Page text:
Layers add up to fresh appeal for houses on the market

THE Eucalyptus caesia had scale from lack of sun, the Agonis flexuosa 'Burgundy' were butting up against the house's eaves, the 20-metre-tall liquidambar fell to the ground, then heavy flooding necessitated the entire backyard being excavated. A new garden was a no-brainer.

When garden designer Lisa Ellis and her partner bought their then just-renovated Malvern East property in 2010, they hadn't envisaged tackling the outdoors so soon.

But by the end of the following year they had an entirely new landscape: already mature trees, an array of ground covers, hedges and climbers.

Layer upon layer of vegetation.

They also put in sunken courtyards, crazy paving and a spot of grass. Garden accomplished, they promptly got married in it.

It's a robust enough space to handle crowds but has a lush, verdant effect at the same time.

With the house being 1960s orange-brick, Ms Ellis says she was conscious about ensuring the garden complemented the architecture but in a timeless sort of way. It is by no means strictly '60s.

Along the front driveway there is box (cloud-clipped Buxus japonica), Gardenia augusta 'Florida' and a row of upright evergreen Alta magnolias as well as clumping bamboo (Bambusa textilis 'Gracilis).

The back is largely a food garden but a carefully structured one that relies predominantly on evergreen trees, and more cloud-clipped box (this time Buxus sempervirens 'Suffruticosa'). Tahitian limes are planted alongside an elevated deck, Washington navel oranges run along one fence and Lisbon and Eureka lemons beside another boundary line. Bay trees edge a central patch of grass.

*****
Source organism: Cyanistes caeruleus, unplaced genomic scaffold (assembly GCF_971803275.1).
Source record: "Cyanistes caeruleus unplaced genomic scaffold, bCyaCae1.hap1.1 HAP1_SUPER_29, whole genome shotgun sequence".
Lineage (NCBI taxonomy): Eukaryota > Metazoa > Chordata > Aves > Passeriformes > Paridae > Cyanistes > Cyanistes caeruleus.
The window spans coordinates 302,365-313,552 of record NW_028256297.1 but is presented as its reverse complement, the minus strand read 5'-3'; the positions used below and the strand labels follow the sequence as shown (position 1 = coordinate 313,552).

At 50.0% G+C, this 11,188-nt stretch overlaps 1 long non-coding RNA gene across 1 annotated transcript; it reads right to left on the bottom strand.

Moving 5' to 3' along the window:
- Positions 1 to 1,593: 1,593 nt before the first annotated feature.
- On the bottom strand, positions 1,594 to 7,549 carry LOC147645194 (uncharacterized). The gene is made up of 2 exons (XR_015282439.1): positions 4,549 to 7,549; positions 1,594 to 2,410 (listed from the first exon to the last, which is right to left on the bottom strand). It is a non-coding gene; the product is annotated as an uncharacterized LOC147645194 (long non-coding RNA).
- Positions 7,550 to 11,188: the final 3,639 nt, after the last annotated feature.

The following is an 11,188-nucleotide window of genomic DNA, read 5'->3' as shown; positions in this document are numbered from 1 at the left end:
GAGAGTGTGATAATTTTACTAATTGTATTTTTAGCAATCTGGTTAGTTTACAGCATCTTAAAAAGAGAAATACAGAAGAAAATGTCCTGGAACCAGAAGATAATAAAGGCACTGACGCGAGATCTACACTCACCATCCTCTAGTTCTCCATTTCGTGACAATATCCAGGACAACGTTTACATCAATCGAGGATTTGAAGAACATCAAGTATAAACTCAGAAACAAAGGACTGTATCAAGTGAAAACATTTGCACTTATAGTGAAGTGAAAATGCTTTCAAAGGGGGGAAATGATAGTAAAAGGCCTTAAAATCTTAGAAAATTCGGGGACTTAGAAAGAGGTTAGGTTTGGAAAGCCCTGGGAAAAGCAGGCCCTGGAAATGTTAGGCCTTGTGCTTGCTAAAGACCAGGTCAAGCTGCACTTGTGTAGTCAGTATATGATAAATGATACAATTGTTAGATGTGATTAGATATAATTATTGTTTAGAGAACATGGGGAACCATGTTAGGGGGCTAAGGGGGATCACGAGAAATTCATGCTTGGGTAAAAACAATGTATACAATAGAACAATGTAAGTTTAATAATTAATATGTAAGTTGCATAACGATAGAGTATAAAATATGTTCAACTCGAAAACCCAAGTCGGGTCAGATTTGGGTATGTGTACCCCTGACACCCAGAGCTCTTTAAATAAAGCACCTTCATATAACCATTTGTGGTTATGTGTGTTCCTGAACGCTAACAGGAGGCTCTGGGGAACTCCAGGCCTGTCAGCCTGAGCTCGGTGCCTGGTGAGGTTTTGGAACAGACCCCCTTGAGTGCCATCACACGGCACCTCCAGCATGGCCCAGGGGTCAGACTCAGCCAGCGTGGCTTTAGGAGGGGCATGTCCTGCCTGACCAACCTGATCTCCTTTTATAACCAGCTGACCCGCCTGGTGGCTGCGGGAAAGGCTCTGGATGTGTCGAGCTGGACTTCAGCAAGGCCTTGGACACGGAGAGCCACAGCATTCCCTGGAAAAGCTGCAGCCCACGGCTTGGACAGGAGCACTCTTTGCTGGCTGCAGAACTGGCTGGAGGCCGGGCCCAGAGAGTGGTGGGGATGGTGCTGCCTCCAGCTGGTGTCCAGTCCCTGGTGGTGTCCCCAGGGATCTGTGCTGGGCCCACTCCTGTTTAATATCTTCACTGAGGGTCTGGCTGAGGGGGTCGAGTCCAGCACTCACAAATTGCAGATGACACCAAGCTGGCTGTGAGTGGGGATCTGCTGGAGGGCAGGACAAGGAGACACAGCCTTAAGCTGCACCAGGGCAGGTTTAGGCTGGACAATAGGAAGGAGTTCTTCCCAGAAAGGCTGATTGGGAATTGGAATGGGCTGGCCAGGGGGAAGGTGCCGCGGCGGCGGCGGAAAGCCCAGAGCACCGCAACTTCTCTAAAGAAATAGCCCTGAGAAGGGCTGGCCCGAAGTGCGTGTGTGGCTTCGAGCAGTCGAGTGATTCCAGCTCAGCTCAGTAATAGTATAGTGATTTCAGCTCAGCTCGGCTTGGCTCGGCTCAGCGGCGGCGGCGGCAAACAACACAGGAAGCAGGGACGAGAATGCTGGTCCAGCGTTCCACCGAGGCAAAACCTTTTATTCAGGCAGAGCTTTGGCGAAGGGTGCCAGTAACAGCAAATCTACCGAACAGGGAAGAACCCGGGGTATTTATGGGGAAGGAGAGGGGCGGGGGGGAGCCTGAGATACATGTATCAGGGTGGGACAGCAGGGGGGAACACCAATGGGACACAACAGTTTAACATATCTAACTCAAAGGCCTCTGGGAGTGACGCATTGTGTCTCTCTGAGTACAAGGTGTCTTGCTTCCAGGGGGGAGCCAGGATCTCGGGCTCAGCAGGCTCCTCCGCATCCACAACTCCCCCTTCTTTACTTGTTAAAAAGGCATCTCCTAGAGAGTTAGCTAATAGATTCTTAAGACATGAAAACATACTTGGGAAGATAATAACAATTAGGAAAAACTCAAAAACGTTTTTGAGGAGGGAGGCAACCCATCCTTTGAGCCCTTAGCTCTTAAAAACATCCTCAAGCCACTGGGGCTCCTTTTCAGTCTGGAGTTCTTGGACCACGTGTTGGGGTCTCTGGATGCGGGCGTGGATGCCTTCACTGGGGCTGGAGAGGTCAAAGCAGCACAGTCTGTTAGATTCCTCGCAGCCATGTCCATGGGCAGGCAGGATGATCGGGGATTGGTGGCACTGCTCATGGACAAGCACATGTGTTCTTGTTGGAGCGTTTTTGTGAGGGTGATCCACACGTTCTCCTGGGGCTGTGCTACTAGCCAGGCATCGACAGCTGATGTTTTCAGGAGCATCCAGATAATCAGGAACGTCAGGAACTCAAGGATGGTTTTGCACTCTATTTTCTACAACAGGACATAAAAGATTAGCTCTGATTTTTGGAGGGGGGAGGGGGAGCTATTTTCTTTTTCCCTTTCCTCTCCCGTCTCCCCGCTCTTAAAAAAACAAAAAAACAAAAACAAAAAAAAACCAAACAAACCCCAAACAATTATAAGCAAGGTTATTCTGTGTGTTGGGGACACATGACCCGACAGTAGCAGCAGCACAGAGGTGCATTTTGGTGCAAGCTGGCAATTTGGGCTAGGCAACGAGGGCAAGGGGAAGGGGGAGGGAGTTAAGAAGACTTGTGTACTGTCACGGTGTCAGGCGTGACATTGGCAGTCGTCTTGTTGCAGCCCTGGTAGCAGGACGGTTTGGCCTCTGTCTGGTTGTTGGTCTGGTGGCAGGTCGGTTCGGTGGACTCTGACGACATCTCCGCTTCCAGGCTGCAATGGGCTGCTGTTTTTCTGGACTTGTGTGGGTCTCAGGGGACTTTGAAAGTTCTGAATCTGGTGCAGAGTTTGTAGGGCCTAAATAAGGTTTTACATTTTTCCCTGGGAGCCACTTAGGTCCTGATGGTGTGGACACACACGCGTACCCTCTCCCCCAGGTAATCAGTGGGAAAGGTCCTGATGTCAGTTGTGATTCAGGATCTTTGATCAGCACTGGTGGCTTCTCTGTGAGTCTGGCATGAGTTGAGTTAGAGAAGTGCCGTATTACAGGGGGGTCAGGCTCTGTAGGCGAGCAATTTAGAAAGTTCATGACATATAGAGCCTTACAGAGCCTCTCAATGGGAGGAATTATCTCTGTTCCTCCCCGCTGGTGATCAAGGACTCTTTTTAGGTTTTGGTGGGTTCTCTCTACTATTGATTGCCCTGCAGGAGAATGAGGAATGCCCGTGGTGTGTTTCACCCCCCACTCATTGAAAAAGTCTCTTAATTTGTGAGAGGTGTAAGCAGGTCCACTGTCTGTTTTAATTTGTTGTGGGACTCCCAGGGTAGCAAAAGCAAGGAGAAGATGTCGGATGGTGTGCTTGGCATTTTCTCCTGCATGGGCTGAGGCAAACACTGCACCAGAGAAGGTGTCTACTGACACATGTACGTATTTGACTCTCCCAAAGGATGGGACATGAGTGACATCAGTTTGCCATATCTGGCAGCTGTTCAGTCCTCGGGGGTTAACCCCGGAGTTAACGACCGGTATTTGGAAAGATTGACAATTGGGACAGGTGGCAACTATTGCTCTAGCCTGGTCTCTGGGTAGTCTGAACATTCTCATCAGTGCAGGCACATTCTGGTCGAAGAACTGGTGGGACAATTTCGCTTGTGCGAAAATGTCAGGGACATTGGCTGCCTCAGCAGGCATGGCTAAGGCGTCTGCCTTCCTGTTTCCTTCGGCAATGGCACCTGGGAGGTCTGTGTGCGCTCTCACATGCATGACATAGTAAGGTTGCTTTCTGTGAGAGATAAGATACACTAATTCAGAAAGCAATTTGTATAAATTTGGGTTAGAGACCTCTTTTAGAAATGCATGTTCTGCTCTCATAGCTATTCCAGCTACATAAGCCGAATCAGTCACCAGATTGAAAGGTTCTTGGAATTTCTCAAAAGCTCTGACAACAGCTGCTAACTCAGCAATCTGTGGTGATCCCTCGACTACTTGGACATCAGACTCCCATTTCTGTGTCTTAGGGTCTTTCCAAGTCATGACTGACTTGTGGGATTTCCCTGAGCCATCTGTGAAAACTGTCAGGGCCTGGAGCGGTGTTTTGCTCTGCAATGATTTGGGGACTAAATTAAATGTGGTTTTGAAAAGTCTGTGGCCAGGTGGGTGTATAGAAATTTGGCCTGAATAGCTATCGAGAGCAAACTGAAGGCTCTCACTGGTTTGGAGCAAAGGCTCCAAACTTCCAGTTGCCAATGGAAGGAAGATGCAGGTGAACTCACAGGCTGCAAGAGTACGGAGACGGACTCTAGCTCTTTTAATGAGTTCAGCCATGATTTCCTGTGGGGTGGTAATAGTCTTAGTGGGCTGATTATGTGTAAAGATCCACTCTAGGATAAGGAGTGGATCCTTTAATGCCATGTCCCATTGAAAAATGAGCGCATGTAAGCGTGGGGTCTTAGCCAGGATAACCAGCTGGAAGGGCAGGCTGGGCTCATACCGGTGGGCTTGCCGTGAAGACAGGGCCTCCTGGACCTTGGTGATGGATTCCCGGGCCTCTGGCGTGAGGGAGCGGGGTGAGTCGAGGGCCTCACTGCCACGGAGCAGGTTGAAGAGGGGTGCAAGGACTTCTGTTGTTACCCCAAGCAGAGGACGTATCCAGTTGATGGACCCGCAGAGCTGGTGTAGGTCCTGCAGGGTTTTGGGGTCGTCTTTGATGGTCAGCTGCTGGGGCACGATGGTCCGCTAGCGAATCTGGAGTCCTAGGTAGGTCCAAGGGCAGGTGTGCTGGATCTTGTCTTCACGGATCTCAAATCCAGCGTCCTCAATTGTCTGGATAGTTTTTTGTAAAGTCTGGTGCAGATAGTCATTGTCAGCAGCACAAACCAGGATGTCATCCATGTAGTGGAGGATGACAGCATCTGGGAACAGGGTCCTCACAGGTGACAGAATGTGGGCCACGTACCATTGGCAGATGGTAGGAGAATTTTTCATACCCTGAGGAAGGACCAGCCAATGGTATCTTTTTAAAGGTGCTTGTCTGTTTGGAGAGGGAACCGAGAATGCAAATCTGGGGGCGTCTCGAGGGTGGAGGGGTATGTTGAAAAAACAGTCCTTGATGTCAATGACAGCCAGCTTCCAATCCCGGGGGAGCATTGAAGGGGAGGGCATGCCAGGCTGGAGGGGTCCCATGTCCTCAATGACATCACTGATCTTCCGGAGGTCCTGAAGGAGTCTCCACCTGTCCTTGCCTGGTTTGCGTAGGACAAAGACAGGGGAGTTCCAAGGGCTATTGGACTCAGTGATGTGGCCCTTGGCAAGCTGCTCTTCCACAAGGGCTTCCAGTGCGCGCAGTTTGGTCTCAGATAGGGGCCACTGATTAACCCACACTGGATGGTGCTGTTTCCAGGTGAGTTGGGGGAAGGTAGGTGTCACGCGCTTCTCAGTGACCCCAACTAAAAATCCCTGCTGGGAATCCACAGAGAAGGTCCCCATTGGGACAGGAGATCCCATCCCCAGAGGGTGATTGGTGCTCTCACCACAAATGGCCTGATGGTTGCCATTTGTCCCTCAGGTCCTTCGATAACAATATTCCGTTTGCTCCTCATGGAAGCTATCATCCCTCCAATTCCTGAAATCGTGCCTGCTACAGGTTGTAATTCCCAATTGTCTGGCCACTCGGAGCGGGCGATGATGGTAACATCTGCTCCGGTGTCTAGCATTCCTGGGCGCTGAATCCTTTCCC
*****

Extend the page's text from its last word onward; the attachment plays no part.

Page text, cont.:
Many of the bedding plants are productive as well: mass plantings of sorrel, radicchio, caraway, peppermint pelargonium and silverbeet and a great swath of prostrate rosemary that provides a loose, shaggy counterpoint to the clipped grass beside it. Similarly Dichondra repens has been left to its own rampant devices around her stepping stones, a "Miss Havisham look" as Ms Ellis calls it.

Just as the textures are by turns organic and tightly clipped, the layering of different plants is important here and Ms Ellis has been careful to create a variety of heights and backdrops of climbers, such as bougainvillea and passionfruit. Two jacarandas have been planted to establish an upper canopy, while two crepe myrtles create shade.

Ms Ellis says she wanted to establish "separate zones", some shady and some sunny, and while she considered introducing several other trees - including a quince, pomegranate or persimmon - ultimately she wanted to maintain "a sense of restraint".

"It's a difficult thing deciding what to leave out, but it's often what's left out that matters most," she says. "This house needed bold plantings and we are also playing to our love of food."

It also plays to their love of form and foliage, and Ms Ellis painted the existing paling fence black to accentuate the leaf colours.



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